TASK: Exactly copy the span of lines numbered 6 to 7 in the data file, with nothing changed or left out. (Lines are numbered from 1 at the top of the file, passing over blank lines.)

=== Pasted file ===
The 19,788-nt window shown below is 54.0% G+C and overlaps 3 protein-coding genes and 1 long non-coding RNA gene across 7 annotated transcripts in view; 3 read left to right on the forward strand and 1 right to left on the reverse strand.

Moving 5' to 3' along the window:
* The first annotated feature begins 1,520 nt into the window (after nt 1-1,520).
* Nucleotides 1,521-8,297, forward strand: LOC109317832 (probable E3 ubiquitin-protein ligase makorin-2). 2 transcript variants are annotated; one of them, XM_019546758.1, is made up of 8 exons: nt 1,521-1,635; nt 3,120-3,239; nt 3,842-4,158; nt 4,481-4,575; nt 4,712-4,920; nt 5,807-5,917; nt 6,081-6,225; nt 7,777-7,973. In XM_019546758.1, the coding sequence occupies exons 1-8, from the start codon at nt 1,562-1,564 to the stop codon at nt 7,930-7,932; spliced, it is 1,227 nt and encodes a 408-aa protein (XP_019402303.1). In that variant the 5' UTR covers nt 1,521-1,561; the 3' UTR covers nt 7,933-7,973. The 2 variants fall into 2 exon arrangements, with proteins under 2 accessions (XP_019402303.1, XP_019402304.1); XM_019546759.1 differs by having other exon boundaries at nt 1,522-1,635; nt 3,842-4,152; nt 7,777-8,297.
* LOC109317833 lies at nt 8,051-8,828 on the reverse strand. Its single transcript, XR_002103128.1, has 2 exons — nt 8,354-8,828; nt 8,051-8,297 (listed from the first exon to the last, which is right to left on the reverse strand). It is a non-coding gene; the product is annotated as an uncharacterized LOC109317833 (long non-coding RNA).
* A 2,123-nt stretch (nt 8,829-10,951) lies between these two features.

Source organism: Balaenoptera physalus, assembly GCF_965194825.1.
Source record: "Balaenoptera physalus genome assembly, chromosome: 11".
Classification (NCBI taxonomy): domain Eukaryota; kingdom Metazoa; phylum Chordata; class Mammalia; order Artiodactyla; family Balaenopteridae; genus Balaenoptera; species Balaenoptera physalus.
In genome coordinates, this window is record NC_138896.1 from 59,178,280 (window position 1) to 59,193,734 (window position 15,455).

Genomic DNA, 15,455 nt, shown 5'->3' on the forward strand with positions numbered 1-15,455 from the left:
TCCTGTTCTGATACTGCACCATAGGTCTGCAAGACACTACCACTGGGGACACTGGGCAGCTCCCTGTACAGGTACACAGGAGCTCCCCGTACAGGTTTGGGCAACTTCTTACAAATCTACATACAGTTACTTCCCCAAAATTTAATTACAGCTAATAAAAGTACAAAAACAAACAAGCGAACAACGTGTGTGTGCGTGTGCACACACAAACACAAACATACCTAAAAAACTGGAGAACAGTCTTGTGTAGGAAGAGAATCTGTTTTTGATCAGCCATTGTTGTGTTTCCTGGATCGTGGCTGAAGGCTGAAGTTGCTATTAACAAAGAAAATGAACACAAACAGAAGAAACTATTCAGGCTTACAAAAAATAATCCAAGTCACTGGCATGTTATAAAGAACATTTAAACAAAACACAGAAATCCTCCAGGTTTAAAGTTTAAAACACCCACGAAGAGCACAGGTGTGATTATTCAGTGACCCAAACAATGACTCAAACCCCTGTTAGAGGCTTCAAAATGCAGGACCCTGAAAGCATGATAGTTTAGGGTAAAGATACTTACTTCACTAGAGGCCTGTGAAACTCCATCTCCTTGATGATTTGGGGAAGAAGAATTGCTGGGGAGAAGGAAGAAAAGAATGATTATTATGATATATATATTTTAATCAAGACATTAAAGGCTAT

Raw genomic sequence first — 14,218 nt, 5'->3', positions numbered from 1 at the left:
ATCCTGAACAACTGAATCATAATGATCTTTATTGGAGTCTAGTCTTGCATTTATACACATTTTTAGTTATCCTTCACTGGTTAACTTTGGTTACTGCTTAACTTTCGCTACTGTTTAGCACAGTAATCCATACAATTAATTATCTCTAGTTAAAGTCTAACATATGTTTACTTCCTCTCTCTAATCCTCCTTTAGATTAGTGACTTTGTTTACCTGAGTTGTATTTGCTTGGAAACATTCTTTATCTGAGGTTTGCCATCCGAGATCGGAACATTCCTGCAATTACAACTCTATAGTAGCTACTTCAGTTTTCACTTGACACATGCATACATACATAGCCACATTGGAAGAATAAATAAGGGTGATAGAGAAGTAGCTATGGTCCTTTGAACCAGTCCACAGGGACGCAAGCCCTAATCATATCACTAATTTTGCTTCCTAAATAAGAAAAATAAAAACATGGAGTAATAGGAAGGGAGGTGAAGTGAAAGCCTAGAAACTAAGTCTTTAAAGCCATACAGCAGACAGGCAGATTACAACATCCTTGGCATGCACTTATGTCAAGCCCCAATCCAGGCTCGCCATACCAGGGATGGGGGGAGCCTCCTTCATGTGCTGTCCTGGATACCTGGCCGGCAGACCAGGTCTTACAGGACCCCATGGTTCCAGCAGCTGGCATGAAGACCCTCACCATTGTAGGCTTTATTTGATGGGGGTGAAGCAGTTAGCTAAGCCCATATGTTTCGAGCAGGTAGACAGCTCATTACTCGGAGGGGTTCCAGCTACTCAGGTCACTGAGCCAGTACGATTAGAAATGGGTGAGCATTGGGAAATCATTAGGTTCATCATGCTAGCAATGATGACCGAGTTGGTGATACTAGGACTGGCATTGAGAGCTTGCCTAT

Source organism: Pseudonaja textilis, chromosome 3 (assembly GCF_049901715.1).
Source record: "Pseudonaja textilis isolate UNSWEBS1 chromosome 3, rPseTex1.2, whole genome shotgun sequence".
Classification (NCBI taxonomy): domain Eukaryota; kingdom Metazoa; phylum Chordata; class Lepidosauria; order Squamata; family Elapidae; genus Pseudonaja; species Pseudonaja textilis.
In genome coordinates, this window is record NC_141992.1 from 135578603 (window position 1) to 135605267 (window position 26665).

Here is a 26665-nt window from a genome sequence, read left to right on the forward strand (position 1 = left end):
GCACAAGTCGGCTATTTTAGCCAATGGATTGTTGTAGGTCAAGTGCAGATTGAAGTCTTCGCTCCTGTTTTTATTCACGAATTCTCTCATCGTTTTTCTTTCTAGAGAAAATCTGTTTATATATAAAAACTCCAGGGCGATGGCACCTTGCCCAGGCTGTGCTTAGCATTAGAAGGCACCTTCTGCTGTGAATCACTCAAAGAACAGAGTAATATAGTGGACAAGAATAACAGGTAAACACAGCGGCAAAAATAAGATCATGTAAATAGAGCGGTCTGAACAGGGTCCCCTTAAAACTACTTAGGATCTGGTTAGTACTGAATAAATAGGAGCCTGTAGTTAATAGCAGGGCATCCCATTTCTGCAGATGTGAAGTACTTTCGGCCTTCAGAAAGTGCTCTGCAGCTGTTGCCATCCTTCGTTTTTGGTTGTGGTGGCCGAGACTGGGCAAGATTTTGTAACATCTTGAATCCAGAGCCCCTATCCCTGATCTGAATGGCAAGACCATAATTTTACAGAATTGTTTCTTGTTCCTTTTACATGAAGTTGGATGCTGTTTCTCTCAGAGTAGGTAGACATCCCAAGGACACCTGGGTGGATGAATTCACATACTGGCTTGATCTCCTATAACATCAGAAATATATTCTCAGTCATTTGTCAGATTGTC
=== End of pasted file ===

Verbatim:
* A 2,123-nt stretch (nt 8,829-10,951) lies between these two features.

Source organism: Balaenoptera physalus, assembly GCF_965194825.1.